I saw diced lamb flap at the supermarket the other day. Lamb flap is belly, or sometimes called breast. It’s not a cut of meat I see very often—lamb comes in leg, shank or shoulder, occasionally neck fillet. Looks very much like any other belly cut—layers of meat and fat with some bones. Cheaper than shank and looks perfect for braising.
I used the standard braising method and ingredients. Brown the meat, remove. Sweat mirepoix in browning juices, return meat to pan. Add chopped tomatoes, red wine and seasoning. I splashed out and got fresh rosemary this time.
Instead of braising for 3hrs in the oven, I used my dad’s thermal pot. This is a device that is made up of an inner cooking pot and an outer insulated container. The idea is a vacuum is created around the cooking pot, keeping it hot and the food slow cooking for a long time. Apart from the initial heating no other energy source is needed. A good video demo by one of the manufacturers showing how to cook lamb shanks:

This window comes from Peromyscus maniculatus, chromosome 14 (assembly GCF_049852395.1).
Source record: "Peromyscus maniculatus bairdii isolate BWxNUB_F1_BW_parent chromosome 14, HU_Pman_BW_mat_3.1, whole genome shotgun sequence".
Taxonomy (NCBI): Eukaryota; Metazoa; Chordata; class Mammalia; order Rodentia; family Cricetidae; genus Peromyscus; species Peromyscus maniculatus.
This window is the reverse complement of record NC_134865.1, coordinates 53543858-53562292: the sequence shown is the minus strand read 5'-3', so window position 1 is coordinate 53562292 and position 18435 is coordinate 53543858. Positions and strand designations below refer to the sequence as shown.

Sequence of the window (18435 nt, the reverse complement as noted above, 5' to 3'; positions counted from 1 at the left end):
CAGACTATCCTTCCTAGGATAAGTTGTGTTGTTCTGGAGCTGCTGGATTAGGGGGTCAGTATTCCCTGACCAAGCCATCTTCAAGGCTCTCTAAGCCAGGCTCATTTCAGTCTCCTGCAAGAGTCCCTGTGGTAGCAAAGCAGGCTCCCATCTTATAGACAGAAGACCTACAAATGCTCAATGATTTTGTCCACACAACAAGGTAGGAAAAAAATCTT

I brought everything to a rolling boil for 20mins. Then it was simply a matter of leaving the stew overnight, total around 15hrs. It was still hot when I took it out, apparently the food can be kept at around 60˚C for 12hrs. I returned it to the hob, brought it to boiling for about 10mins to reduce the gravy a little. Cooking in a sealed device meant no evaporation.
Served the braised lamb flap with grilled okra and rosemary flatbread. Everything homemade and economical. Success all round.